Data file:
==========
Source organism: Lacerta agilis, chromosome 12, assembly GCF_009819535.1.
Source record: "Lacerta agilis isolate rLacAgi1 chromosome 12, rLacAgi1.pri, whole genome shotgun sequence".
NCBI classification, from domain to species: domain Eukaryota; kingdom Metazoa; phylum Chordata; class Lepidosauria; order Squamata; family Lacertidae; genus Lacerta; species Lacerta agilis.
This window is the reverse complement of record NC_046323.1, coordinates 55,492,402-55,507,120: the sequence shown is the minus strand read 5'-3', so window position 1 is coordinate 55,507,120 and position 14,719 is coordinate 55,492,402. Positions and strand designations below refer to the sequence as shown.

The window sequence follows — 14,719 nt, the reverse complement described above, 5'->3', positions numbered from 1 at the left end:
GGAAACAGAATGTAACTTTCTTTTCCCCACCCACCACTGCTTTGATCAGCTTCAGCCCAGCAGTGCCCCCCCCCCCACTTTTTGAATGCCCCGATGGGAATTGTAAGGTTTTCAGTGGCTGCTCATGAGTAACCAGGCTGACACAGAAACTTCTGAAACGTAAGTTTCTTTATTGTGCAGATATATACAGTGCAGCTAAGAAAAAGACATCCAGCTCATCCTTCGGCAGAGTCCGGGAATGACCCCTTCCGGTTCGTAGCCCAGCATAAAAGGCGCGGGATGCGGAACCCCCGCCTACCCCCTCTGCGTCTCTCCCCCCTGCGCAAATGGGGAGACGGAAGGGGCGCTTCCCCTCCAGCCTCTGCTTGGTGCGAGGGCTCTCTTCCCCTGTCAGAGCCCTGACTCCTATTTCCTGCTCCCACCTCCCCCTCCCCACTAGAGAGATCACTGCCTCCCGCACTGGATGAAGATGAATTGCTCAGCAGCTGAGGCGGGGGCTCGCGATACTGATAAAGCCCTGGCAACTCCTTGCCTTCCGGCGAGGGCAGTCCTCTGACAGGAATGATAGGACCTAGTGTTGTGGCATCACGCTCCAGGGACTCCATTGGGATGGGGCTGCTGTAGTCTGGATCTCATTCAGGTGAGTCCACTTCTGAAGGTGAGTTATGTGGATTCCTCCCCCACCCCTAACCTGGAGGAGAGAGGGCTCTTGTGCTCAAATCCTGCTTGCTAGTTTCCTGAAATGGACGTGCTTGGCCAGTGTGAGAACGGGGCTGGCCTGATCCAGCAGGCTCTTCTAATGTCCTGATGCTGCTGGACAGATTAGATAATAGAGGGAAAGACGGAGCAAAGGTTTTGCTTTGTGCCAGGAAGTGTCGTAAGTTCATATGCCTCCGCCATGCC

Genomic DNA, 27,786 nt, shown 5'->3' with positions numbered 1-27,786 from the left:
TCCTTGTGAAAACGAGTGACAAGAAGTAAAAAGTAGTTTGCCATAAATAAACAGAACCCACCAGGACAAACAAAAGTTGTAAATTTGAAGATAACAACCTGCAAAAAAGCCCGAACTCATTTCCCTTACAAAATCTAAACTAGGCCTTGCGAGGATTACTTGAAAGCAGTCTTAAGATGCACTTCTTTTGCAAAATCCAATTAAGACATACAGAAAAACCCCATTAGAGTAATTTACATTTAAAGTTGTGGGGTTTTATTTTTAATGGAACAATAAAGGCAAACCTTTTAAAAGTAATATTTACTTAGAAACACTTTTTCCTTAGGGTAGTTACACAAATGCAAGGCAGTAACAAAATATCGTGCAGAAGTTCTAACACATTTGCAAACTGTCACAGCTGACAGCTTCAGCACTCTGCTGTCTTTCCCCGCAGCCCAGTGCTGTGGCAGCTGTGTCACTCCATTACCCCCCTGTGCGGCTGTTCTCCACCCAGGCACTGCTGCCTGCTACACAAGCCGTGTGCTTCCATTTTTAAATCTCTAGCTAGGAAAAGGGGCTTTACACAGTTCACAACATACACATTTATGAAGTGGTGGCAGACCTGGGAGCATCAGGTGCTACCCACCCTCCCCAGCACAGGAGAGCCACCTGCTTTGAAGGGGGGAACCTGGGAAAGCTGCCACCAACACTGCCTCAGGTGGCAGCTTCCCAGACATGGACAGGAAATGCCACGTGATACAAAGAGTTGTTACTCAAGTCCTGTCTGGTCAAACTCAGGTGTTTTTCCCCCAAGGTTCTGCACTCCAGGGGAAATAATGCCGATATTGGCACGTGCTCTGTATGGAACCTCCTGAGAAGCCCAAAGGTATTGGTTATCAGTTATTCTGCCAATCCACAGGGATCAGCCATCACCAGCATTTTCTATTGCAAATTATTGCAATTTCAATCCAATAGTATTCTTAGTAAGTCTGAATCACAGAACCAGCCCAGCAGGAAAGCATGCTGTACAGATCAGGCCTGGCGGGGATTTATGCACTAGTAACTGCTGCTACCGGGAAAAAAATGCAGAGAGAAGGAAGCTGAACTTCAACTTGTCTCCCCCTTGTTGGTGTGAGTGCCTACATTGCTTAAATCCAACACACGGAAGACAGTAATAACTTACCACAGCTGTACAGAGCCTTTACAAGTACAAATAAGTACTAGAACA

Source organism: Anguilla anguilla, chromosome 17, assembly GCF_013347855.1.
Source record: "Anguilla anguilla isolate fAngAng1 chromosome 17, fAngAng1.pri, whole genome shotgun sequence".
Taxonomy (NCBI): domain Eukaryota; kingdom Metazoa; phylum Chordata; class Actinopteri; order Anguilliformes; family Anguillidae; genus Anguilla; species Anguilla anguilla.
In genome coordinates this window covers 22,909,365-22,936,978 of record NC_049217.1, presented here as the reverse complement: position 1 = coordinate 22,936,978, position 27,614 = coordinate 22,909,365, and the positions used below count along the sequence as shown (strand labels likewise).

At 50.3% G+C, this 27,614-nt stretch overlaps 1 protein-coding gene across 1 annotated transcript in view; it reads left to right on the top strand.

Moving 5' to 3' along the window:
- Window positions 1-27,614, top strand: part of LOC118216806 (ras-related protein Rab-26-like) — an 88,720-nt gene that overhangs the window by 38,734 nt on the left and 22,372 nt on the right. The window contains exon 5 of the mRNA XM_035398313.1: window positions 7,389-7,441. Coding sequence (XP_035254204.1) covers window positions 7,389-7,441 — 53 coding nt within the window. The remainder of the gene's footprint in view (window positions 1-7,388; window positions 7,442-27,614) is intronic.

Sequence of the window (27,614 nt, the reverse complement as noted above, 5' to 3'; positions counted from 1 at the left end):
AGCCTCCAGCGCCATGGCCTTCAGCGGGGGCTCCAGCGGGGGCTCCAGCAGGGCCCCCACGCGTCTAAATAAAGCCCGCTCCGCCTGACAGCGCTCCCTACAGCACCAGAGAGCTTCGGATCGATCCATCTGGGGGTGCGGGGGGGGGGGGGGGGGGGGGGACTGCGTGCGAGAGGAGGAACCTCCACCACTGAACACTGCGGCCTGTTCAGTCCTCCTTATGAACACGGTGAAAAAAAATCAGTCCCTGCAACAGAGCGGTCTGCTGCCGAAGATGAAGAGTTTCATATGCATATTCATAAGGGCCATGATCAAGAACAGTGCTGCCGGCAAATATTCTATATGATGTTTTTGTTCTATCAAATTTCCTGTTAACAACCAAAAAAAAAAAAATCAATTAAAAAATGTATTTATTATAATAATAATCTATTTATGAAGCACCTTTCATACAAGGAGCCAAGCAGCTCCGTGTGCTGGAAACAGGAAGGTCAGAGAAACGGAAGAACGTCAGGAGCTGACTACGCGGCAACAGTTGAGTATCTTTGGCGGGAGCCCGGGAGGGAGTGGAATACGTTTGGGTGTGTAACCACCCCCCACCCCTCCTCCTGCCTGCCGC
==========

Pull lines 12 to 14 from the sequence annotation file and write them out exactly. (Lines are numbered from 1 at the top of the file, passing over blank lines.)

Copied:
In genome coordinates this window covers 22,909,365-22,936,978 of record NC_049217.1, presented here as the reverse complement: position 1 = coordinate 22,936,978, position 27,614 = coordinate 22,909,365, and the positions used below count along the sequence as shown (strand labels likewise).

At 50.3% G+C, this 27,614-nt stretch overlaps 1 protein-coding gene across 1 annotated transcript in view; it reads left to right on the top strand.

Moving 5' to 3' along the window: